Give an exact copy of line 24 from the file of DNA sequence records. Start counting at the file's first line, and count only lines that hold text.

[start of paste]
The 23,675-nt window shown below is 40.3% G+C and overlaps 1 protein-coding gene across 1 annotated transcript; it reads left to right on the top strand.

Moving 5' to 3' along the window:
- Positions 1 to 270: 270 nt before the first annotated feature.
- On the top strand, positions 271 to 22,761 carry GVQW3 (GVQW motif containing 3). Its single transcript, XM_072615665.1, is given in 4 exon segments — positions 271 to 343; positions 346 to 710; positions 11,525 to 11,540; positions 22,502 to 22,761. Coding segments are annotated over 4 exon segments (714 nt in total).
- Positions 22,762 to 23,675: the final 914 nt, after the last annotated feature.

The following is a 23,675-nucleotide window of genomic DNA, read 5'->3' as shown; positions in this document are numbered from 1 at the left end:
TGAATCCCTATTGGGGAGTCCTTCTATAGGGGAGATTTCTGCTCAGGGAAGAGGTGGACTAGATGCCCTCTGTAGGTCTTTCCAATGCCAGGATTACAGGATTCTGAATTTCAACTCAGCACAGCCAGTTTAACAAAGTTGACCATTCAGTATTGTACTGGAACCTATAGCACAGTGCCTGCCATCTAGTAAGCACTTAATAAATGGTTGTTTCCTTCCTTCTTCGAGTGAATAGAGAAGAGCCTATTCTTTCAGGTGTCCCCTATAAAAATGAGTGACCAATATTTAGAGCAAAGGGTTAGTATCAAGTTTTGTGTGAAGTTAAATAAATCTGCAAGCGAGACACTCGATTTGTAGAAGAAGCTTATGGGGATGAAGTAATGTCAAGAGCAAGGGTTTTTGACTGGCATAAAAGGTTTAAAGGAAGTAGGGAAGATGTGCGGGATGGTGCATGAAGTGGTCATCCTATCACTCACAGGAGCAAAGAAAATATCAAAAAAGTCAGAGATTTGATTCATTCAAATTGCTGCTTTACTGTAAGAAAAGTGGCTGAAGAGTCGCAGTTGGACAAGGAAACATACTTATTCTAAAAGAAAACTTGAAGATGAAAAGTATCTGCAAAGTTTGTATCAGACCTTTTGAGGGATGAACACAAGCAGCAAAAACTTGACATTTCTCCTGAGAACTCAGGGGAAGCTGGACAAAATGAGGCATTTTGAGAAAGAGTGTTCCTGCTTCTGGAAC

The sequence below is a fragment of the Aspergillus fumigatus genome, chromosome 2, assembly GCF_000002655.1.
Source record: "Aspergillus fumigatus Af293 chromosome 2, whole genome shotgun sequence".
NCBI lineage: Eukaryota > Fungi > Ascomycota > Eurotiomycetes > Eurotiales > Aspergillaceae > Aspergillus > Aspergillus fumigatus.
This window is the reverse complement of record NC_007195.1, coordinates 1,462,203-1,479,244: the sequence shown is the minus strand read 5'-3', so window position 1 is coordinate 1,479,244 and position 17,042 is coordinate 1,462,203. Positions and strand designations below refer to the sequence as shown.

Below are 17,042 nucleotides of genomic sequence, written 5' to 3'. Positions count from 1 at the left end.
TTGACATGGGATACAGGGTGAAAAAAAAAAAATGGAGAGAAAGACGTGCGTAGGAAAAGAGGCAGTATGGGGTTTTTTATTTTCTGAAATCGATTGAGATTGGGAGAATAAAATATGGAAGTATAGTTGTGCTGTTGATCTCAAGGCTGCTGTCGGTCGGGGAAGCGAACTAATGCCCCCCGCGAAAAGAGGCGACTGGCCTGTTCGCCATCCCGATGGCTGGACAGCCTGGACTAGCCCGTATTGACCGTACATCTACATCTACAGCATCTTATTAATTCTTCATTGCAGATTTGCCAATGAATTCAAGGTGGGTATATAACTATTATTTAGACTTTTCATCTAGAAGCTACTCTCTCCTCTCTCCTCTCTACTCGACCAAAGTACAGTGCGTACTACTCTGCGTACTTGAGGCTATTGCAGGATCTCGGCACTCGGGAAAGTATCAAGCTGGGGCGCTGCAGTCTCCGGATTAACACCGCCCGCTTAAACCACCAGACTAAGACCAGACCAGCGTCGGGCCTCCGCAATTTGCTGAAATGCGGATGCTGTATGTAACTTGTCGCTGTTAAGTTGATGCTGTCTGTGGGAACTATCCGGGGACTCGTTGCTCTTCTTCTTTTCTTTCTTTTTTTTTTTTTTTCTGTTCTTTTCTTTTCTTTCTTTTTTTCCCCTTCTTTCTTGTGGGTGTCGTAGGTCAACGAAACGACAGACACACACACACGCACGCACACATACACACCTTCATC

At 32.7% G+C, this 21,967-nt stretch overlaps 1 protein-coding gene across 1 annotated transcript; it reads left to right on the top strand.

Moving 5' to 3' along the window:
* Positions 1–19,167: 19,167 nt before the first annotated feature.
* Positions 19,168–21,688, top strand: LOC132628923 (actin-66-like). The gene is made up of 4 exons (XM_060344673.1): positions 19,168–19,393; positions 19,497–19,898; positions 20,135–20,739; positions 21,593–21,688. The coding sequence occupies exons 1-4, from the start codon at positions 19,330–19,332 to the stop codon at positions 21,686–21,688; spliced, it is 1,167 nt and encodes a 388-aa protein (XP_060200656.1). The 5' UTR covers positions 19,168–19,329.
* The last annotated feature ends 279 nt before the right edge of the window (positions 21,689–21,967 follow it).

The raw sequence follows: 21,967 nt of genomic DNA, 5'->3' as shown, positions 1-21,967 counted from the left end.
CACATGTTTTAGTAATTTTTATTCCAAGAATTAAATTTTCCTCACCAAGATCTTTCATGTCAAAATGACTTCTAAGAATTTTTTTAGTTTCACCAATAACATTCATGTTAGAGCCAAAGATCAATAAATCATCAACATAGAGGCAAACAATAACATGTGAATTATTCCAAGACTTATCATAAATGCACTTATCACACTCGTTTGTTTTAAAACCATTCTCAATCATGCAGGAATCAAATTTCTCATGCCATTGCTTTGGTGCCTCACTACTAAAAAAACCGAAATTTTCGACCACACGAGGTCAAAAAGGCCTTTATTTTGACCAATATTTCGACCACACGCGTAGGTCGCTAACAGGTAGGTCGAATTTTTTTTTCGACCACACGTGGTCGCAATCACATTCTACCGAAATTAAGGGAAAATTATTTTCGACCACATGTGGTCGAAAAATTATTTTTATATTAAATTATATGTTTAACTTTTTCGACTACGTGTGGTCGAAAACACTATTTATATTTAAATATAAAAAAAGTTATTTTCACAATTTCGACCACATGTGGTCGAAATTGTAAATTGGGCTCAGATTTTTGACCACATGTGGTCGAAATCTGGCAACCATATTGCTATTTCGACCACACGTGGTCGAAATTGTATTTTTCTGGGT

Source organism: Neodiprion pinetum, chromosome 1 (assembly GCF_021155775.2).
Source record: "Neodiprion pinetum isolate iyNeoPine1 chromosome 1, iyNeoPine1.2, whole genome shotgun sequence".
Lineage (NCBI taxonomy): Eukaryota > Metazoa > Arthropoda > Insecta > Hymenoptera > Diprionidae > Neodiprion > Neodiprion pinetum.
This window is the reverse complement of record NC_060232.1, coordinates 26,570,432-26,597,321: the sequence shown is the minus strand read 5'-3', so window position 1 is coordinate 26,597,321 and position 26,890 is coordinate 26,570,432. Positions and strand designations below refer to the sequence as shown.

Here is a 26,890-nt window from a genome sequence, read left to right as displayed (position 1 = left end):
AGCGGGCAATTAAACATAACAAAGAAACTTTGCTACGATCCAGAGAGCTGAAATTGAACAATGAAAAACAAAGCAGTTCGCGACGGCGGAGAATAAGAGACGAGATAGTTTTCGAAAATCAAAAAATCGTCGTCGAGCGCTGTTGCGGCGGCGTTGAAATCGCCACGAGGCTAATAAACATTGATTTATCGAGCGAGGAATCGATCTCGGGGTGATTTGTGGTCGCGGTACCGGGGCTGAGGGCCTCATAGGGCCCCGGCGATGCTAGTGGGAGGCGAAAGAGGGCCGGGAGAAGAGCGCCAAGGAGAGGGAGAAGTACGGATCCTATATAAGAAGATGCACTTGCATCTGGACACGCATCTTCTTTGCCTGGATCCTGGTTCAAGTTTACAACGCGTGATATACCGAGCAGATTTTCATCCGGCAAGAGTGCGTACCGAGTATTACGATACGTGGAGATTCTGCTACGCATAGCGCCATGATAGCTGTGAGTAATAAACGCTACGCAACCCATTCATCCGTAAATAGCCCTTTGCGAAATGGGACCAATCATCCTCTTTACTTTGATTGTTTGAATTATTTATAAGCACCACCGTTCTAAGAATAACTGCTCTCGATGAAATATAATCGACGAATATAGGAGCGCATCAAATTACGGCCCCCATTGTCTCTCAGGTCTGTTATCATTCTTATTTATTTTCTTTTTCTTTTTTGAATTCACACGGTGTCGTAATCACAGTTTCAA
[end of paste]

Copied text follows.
This window is the reverse complement of record NC_060232.1, coordinates 26,570,432-26,597,321: the sequence shown is the minus strand read 5'-3', so window position 1 is coordinate 26,597,321 and position 26,890 is coordinate 26,570,432. Positions and strand designations below refer to the sequence as shown.